“The Valley Sings”
Choral music by composers of the Hudson Valley: G. Tsontakis, A. Copland, Panaiotis, J. Fitzwilliam, C. Fryer, P. W. Sipple, J. B. Hedges, J. Russell, S. Hoffman Warren, E. Lundergan & P. Schickele
Kairos, A Consort of Singers, Edward Lundergan (Conductor)
Recorded at Holy Cross Monastery, West Park, NY (June 12, 13, 17 and 24, 2012) – 63’16
MSR Classic #: MS 1427 – Booklet with songs in English
The “Kairos Consort of Singers” was founded in 1994 by a Brother of the Holy Cross Episcopal Monastery, and reorganized in 1996 by current Artistic Director Dr. Edward Lundergan. It often performs in the acoustically wonderful monastery, where this recording was made.
No claims are made for the Hudson River Valley School of Music, and yet listening to this delightful and moving CD, The Valley Sings, featuring the Kairos performing the work of composers from the region, the question arises: What do they have in common with the painters of the region?
Committed to the region and to singing the works of George Tsontakis (now at Bard, one of the musical anchors of the northeast US), Edward Lundergan and Aaron Copland.
These are all composers born in the 20th century, Copland squeaking in with a birthdate of 1900. The artists all come from the 19th century and were influenced by British painters like Constable, a pleine aire painter who was a rival of J.M.W. Turner.
Shirley Hoffman Warren’s wicked Purpoe of a Cat is for a cappela choir and clearly reflects her jazz background as well as a classical formality. Peter W. Sipple sets poems by Gerard Manley Hopkins in frames.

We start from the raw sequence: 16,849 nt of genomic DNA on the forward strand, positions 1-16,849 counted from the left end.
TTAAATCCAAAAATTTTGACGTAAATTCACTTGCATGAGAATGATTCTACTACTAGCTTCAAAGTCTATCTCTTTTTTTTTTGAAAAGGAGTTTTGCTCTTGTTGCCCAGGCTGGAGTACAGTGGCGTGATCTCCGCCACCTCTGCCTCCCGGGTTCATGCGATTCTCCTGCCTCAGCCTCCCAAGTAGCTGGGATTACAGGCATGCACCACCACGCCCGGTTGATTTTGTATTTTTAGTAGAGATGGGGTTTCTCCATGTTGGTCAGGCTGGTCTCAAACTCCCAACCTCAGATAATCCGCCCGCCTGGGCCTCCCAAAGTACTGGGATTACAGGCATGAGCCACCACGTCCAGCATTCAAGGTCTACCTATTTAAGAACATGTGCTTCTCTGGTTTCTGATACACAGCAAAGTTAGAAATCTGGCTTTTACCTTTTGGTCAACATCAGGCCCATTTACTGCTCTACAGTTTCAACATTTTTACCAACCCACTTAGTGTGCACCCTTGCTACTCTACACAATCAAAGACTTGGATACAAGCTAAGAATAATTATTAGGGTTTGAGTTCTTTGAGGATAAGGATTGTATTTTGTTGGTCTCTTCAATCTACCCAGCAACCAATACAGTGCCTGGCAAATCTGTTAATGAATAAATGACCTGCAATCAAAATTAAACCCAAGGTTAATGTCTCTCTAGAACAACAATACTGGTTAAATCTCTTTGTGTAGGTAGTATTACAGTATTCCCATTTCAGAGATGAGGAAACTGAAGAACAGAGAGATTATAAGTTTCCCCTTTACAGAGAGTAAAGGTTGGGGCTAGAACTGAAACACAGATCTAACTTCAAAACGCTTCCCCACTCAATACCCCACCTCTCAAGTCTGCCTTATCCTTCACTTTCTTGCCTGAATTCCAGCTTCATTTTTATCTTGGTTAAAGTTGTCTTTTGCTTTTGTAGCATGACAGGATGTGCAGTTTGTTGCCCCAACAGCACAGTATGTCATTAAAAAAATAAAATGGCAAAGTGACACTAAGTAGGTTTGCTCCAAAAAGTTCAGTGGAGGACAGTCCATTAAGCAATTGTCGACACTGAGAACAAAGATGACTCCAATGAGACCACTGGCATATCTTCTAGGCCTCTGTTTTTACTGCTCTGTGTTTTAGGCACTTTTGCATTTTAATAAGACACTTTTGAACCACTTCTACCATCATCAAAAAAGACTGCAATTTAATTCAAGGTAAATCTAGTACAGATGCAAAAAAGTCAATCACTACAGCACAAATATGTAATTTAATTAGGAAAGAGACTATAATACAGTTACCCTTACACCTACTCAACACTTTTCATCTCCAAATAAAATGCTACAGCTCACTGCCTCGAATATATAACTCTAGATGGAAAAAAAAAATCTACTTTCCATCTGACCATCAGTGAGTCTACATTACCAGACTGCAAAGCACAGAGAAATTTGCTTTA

Ever impish, Peter Schickele, known best to New Yorkers for his PDQ Bach evenings, plunges into haiku, capturing the rhythms of the 5.7.5 beat phrases, and the tones of Japanese music, which reflect the high and low pitches of the language. Particularly the high tones of the consort are clear and pierce the sound space like a clap of thunder on Mt. Marcy and Skylight, the highest source of the Hudson.
As you listen to this recording, you can hear the dominance of light, or monumentality. There is much drama, a certain wildness reflecting the native scenery of the region. Light and air bathe terrestrial forms.
Many of the pieces are religious, but they feel more reverential than they do worshipful, a feeling that inevitably creeps over you as you look at the majestic Hudson wending its way north to its origins in the Adirondack mountains near the Lake of Tear Clouds, a musical name if you’ve ever heard one.
This album is a good way to keep up with contemporary music. It is both provocative and easy on the ear. It is a wonderful introduction to the glories of the Hudson valley, among which Edward Lundergan’s Kairos Consort of Singers must be counted.
Kairos is a Greek word meaning the right, opportune or supreme moment. This recording is full of such moments.
The high-resolution CD has not been compressed and reproduces the music’s dynamic range as intended by the performers.